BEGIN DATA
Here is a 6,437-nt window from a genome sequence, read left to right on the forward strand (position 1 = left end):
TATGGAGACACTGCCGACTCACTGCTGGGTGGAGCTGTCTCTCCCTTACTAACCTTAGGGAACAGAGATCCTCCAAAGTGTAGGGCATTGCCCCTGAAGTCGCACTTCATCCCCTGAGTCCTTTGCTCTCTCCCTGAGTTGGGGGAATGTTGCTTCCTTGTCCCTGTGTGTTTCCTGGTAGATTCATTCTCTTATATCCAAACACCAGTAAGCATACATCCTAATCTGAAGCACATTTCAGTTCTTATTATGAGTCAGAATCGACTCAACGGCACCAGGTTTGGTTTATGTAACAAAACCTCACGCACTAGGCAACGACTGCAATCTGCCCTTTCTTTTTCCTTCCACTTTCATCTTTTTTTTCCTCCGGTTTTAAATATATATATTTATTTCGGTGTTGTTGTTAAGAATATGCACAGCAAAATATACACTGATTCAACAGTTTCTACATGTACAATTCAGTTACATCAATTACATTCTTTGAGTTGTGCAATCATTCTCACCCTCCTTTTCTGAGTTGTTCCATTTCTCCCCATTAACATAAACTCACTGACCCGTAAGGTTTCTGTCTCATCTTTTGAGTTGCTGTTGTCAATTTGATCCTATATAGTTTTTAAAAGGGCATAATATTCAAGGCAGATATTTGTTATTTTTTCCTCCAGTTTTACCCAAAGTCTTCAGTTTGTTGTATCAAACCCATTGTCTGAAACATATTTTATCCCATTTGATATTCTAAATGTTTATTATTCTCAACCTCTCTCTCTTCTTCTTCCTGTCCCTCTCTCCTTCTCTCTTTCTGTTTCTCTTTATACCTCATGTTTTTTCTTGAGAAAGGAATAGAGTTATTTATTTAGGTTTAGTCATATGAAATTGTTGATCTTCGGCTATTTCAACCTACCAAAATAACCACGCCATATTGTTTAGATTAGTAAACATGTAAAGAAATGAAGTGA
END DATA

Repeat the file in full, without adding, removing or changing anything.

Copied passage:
Here is a 6,437-nt window from a genome sequence, read left to right on the forward strand (position 1 = left end):
TATGGAGACACTGCCGACTCACTGCTGGGTGGAGCTGTCTCTCCCTTACTAACCTTAGGGAACAGAGATCCTCCAAAGTGTAGGGCATTGCCCCTGAAGTCGCACTTCATCCCCTGAGTCCTTTGCTCTCTCCCTGAGTTGGGGGAATGTTGCTTCCTTGTCCCTGTGTGTTTCCTGGTAGATTCATTCTCTTATATCCAAACACCAGTAAGCATACATCCTAATCTGAAGCACATTTCAGTTCTTATTATGAGTCAGAATCGACTCAACGGCACCAGGTTTGGTTTATGTAACAAAACCTCACGCACTAGGCAACGACTGCAATCTGCCCTTTCTTTTTCCTTCCACTTTCATCTTTTTTTTCCTCCGGTTTTAAATATATATATTTATTTCGGTGTTGTTGTTAAGAATATGCACAGCAAAATATACACTGATTCAACAGTTTCTACATGTACAATTCAGTTACATCAATTACATTCTTTGAGTTGTGCAATCATTCTCACCCTCCTTTTCTGAGTTGTTCCATTTCTCCCCATTAACATAAACTCACTGACCCGTAAGGTTTCTGTCTCATCTTTTGAGTTGCTGTTGTCAATTTGATCCTATATAGTTTTTAAAAGGGCATAATATTCAAGGCAGATATTTGTTATTTTTTCCTCCAGTTTTACCCAAAGTCTTCAGTTTGTTGTATCAAACCCATTGTCTGAAACATATTTTATCCCATTTGATATTCTAAATGTTTATTATTCTCAACCTCTCTCTCTTCTTCTTCCTGTCCCTCTCTCCTTCTCTCTTTCTGTTTCTCTTTATACCTCATGTTTTTTCTTGAGAAAGGAATAGAGTTATTTATTTAGGTTTAGTCATATGAAATTGTTGATCTTCGGCTATTTCAACCTACCAAAATAACCACGCCATATTGTTTAGATTAGTAAACATGTAAAGAAATGAAGTGA